Can’t Find a Job? You May Be Too Ambitious to Get Hired

Source: iStock

Source: iStock

You have your resume printed on high-quality card-stock, your suit is pressed and crisp, and you’ve been practicing answers to those tricky interview questions for the past three days — you’re set to kick some serious ass at your job interview. You may be the rosiest, and the most bright-eyed and bushy-tailed, and have fine-tuned your resume and cover letter with every keyword the description threw at you; hell, you might be a dream candidate.

But that still doesn’t mean you’re going to land the job —  in fact, you may be hurting yourself with too much enthusiasm. Though you’re loaded with positive attributes, there’s still one big problem: you’re too ambitious to get hired.

You may have, at some point in your life, heard the words “you’re overqualified” when applying for a job. Now, just what does that mean? It’s basically a way for hiring managers to let you know that you’re a good fit for a position, but might be threatening to those higher in the pecking-order. That’s traditional thinking, anyway.

But there are those who disagree, and say using the ‘overqualified’ card is more akin to letting you down easily because they actually don’t think you’re a good candidate. It’s a semantic minefield.

Being too ambitious is similar — these companies, or more specifically, existing employees, want an asset to their workplace. Not another threat. And with the job market becoming evermore like an episode of Survivor, there’s not much incentive for an existing employee to hire someone who might come in and make everyone else look bad with their unfledged enthusiasm, and obnoxious can-do attitude.

It’s only natural to be eager to please, especially in a new role. But what’s becoming obvious is that you may need to crank the ambition knob down from eleven.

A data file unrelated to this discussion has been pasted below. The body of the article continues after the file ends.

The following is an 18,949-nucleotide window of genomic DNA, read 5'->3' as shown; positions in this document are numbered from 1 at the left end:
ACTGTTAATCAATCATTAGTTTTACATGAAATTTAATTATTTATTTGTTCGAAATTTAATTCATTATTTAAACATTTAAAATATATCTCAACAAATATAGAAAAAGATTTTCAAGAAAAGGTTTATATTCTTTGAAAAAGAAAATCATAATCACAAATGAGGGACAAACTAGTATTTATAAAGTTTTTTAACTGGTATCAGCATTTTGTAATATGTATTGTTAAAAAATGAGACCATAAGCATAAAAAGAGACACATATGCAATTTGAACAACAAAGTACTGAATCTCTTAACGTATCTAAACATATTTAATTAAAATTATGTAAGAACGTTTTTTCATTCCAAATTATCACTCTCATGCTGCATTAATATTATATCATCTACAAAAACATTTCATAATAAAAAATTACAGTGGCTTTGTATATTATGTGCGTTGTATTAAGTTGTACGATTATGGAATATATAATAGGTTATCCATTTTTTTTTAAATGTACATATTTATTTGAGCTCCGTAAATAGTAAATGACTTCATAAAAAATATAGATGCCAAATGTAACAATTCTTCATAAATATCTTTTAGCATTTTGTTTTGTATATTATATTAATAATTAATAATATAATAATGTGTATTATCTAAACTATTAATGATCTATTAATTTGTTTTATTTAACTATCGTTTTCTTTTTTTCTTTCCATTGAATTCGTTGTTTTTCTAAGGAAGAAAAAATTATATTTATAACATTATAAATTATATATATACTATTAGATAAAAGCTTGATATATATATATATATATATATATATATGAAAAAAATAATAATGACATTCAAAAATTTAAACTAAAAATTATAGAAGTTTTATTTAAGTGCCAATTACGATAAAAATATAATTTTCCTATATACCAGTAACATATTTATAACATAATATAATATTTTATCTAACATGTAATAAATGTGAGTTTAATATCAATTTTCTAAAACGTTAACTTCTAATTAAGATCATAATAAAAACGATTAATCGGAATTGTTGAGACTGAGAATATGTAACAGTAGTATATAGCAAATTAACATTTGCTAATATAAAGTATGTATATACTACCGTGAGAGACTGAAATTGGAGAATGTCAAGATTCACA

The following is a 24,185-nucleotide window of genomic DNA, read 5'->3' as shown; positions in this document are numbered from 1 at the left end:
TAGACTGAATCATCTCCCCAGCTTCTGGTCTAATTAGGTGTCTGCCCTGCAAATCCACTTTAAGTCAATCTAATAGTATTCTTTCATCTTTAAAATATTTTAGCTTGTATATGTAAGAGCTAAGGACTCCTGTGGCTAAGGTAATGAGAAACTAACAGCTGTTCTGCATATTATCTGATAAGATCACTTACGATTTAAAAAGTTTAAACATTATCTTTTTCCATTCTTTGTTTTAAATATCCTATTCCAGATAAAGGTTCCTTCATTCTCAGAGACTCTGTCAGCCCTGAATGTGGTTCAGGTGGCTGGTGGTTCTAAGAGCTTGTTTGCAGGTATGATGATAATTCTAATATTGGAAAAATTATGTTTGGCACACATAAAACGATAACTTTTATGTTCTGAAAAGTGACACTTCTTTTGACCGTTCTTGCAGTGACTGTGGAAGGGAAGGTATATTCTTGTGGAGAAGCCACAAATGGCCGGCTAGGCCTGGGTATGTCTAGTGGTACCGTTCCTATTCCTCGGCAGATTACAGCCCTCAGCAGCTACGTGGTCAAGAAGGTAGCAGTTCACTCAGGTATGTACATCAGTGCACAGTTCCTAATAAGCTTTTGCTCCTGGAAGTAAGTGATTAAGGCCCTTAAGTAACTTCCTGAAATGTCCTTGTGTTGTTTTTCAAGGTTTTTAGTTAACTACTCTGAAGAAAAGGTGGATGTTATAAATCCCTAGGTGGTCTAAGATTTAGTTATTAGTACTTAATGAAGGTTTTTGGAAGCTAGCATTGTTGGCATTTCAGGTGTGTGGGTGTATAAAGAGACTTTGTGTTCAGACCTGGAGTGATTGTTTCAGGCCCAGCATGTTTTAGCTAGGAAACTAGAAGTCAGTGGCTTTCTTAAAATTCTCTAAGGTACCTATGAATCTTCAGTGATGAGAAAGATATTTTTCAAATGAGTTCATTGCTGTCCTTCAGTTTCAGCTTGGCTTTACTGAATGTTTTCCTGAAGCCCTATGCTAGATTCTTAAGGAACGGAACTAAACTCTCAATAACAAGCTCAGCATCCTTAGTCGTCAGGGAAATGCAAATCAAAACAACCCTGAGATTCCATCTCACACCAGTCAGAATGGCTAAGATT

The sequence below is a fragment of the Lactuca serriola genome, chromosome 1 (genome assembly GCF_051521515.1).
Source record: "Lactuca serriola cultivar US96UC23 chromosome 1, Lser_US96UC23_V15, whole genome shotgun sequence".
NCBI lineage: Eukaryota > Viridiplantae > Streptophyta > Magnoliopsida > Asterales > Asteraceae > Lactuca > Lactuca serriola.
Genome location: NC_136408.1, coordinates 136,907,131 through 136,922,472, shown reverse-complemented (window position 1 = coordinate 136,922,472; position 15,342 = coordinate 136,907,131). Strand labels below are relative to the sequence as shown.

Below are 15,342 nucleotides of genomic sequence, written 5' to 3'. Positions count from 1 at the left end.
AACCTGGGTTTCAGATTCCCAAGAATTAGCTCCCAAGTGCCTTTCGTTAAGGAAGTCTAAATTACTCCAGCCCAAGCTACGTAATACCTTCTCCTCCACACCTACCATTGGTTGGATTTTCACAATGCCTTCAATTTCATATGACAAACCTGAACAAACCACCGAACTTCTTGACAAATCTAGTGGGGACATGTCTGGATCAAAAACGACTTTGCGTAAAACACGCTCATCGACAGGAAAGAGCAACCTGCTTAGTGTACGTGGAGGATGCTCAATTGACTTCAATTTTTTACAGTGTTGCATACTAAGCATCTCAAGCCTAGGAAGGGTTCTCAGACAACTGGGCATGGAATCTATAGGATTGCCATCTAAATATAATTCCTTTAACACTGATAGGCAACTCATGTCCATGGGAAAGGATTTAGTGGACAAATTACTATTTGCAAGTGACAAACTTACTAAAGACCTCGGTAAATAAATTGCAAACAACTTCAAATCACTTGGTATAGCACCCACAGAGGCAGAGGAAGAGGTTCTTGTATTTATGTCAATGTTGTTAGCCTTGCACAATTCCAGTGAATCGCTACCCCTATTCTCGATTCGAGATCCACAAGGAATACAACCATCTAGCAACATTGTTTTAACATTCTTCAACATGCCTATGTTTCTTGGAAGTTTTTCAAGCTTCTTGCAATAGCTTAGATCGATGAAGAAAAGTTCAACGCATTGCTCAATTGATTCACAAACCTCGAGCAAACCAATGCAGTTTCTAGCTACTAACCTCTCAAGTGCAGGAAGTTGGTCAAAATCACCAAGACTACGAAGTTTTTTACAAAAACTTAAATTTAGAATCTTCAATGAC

Toning down your ambition and enthusiasm may not just help you on the job-hunting trail, it could also have some positive benefits for your health, and even more so, your level of happiness. There is mounting evidence the most ambitious among us generally have issues with attaining and holding on to happiness. Life satisfaction, it turns out, may be more closely associated with our personal relationships and private lives than with achieving a high status.

Not only that, but by embracing your ambition and throwing caution to the wind, you can actually hurt your relationships, making things even worse. Short-term ambitions may satisfy our more primal instincts, but balancing those goals with our long-term investments — be it in personal relationships or otherwise — is of the utmost importance.

Also, by tapping into your personal and professional networks too aggressively can irritate people, and turn them off from wanting to help you. So, as with anything, balance is key.

In an article for Science Magazine published earlier this year, author David G. Jensen encapsulates this notion rather elegantly. “Achieving your goal will require hard work and a long-term commitment. Very few can achieve something difficult without desire,” Jensen writes. “Desire, though, is like gasoline; it can burn too hot. It’s also like a lubricant; it can grease the gears, but if you have too much, things get slippery and hard to hold on to. It also doesn’t show very well, or not always.”

And that takes us back to our main thesis — temper your ambition and enthusiasm. Though it’s typically lauded as a positive trait, and one that is valuable for job-seekers or those looking to make some big career jumps, it also has its pitfalls. Particularly if you’re young, or fresh out of school, you’ll want to tread lightly. Overconfidence can bite you in the ass, and workplace veterans may not find your attitude as infectious or inspiring as you had hoped.

Also, by finding a solid balance, you shield yourself from the inevitable letdown. At least a little bit.

So soldier on, and tackle each new challenge with an aggressive, upbeat attitude. Just make sure you’re going at it with a sense of parity.

Follow Sam on Twitter @SliceOfGinger

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